Sam Newman @ Sam Newman & Associates
June 14th, 2021, 15:05–16:30 CEST
Much of the attention for microservice architectures tends to focus on the technical aspects. But when you look into the details of organisations that have benefited from this approach you realise that there is more to getting the most out of microservices than lots of shinny new technology.
In this talk, Sam will show how organisational structures and team responsibilities may need to change if you want to get the most out of adopting a microservice architecture. Looking at traditional IT structures and comparing them with the modern autonomous delivery teams, he’ll explore how to get the organisation and architecture working well together. From Conway’s law to Dunbar’s number, stream-aligned to two pizza teams, you’ll see how you can start to apply these ideas inside your own company.
Joseph Yoder & Paulo Merson @ respectively, The Refactory & Brazilian Federal Court of Accounts (TCU)
June 14th, 2021, 19:00–19:45 CEST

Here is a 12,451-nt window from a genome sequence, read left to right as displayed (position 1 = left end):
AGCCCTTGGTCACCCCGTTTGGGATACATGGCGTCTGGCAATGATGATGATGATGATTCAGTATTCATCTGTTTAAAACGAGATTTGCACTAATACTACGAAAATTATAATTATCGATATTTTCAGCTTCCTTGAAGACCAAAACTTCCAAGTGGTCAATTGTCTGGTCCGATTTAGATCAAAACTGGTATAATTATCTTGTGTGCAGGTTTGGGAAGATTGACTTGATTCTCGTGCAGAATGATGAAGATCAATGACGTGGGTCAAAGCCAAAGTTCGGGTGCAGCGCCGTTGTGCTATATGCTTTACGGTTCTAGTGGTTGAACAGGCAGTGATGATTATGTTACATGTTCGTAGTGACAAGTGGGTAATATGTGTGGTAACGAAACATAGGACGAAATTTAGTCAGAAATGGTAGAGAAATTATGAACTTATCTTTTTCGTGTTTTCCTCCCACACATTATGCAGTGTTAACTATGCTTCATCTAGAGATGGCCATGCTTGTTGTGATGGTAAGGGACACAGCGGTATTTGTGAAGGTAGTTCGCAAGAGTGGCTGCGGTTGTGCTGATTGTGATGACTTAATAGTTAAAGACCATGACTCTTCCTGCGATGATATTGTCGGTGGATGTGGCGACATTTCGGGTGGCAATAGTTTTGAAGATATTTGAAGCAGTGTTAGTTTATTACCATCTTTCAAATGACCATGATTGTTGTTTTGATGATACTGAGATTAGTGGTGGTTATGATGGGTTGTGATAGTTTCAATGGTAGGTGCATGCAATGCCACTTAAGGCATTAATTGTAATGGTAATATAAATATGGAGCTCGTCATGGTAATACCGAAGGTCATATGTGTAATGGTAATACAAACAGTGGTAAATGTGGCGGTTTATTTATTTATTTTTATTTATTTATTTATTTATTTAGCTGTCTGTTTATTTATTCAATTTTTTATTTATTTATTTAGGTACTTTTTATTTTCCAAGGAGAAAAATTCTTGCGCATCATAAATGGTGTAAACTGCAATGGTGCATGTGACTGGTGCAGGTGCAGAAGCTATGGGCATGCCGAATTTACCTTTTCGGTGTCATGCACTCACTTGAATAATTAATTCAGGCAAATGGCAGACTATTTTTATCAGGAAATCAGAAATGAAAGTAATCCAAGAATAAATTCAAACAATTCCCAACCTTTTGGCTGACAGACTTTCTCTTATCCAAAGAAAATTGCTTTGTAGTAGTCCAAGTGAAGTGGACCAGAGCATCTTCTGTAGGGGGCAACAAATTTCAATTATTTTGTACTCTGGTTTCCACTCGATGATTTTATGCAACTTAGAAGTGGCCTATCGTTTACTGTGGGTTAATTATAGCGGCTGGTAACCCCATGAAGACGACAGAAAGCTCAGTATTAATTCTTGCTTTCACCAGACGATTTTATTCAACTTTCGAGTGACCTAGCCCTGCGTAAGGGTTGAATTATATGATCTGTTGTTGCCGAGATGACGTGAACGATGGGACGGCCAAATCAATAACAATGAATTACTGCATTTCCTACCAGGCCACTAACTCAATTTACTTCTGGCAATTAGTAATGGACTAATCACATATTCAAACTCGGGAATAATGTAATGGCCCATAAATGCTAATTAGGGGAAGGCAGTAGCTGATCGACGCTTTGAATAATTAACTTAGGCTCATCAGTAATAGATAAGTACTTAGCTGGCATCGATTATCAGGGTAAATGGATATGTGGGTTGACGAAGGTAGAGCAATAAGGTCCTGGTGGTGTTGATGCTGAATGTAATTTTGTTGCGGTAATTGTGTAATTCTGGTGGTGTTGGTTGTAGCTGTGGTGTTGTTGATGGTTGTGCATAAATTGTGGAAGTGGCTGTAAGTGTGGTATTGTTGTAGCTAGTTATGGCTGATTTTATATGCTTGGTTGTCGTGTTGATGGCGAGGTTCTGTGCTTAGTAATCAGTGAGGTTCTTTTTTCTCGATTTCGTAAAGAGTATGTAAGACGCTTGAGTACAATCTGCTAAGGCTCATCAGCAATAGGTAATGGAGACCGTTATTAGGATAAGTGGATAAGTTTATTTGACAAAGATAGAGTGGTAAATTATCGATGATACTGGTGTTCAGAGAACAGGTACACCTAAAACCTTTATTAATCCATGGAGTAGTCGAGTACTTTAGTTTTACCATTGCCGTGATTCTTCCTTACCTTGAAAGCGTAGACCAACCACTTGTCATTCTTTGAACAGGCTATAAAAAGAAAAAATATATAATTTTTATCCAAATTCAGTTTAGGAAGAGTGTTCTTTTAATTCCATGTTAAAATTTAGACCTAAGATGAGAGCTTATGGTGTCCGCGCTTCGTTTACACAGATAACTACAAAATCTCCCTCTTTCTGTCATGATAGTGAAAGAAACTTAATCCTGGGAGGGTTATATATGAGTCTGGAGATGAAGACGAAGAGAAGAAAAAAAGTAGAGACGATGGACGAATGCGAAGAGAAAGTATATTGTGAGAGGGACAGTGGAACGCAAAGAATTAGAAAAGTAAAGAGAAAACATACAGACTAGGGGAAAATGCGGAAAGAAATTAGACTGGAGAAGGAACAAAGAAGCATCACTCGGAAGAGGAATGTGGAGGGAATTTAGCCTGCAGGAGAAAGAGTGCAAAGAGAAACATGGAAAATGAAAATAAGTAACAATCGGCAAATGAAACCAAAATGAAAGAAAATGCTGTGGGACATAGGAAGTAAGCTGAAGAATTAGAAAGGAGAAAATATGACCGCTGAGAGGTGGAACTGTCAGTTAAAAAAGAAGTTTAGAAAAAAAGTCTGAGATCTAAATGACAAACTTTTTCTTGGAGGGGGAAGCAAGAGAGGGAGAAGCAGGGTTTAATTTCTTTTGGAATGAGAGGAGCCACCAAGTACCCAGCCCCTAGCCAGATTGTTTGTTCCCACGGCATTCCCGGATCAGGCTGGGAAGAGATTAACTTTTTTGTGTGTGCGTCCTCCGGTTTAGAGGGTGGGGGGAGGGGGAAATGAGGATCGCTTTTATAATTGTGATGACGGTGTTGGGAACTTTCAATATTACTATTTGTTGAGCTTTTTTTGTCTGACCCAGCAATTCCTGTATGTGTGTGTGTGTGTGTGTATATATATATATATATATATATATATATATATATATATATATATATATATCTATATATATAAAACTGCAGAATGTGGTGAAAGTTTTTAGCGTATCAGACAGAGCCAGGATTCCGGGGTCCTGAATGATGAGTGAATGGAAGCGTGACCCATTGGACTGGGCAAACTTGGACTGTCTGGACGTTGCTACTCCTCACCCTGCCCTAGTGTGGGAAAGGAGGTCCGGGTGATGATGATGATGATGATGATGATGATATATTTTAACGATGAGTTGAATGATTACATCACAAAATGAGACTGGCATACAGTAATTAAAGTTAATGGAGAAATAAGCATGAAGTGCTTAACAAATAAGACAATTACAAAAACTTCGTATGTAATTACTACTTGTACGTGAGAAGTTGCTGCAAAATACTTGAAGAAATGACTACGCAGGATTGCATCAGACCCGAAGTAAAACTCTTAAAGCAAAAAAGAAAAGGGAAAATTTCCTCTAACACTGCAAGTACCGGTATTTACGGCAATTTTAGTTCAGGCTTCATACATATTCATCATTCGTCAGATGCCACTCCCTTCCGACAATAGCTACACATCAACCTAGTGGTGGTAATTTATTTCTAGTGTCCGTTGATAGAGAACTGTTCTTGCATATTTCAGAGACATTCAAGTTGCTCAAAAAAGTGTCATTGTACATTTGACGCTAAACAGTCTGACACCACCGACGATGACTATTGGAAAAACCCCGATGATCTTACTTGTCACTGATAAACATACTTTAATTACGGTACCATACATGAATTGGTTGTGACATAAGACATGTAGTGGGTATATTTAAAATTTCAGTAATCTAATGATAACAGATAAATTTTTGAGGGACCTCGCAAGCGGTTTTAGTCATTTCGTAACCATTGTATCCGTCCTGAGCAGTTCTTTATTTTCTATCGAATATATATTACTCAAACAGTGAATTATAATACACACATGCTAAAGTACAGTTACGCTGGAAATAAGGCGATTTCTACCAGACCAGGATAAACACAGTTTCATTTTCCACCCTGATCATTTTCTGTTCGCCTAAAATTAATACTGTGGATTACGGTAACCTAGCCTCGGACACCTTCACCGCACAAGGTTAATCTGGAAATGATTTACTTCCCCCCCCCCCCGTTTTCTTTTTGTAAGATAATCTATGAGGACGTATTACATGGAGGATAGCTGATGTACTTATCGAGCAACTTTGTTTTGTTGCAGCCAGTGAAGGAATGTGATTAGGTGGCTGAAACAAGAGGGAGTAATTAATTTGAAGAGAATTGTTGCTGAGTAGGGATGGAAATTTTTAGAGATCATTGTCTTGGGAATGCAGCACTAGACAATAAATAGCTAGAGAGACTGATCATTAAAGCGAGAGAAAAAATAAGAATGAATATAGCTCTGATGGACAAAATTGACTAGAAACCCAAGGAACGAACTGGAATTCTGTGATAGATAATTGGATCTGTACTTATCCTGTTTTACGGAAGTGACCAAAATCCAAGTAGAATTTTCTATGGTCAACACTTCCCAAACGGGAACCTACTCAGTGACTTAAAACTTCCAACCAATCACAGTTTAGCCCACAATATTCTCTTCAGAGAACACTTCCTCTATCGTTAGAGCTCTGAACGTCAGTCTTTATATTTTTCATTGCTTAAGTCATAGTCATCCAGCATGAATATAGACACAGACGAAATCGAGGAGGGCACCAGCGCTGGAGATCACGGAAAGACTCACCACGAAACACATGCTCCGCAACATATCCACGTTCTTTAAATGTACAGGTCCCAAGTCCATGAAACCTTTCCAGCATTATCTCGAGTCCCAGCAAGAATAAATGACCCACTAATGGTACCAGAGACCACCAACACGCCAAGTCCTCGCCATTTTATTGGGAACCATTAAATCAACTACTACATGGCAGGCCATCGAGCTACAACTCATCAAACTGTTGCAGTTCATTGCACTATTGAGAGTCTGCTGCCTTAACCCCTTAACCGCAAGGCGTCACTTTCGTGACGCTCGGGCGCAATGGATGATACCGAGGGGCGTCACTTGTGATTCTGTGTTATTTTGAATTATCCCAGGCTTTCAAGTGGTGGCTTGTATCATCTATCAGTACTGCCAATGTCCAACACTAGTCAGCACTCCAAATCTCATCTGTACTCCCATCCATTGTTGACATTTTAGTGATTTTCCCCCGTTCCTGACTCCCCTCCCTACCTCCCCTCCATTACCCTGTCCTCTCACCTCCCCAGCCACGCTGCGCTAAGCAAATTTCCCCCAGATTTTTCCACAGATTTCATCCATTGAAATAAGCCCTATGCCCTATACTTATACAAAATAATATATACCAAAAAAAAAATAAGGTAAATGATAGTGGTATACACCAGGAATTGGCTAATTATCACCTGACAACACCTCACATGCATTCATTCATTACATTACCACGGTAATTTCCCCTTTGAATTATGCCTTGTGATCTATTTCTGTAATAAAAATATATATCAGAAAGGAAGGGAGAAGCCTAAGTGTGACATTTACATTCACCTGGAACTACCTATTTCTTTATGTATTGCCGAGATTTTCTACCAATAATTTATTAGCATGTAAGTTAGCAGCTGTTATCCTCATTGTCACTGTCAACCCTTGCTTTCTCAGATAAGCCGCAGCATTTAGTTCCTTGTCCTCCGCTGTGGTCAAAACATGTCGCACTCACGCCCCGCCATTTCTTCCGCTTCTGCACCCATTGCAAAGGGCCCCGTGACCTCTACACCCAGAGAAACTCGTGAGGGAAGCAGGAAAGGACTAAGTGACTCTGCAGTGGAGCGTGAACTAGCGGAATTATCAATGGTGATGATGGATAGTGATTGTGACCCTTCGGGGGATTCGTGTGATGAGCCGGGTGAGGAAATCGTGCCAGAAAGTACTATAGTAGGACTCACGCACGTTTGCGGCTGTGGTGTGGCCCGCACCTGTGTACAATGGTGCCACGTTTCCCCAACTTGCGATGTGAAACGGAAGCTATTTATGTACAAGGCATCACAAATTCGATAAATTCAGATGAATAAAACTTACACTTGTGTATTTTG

Many Microservices architectures start from the evolution of a Monolith system by gradually applying the microservices architectural style. There are considerations and principles that assist with successfully evolving from a monolith to Microservices. Deciding what to decouple along with when and how to incrementally evolve a system are the main architectural challenges in this process. There are good principles that help with this evolutionary process. For example, it is important to commit to “stop adding to the monolith” - all new code is added as microservices. The new features are microservices, occasionally replacing part of the monolith. Also, there might be important pieces of the monolith that are getting hard to maintain and you want to pull these out. When this happens, you find design seams within the monolith, which can be refactored out to components that can ultimately be replaced with microservices. This is the core of the “Strangler Pattern”. Beyond the strangling of a monolith, there are other considerations for organizations that make the strategic move to microservices, such as operational readiness and technical skills. Early on, it is ok to create macro services first and then evolve (refactor) them to microservices. Also, when writing new microservices code, it is important to avoid dependencies to the monolith. This talk will examine various scenarios when evolving from the monolith to microservices specifically with variations of the Strangler Pattern.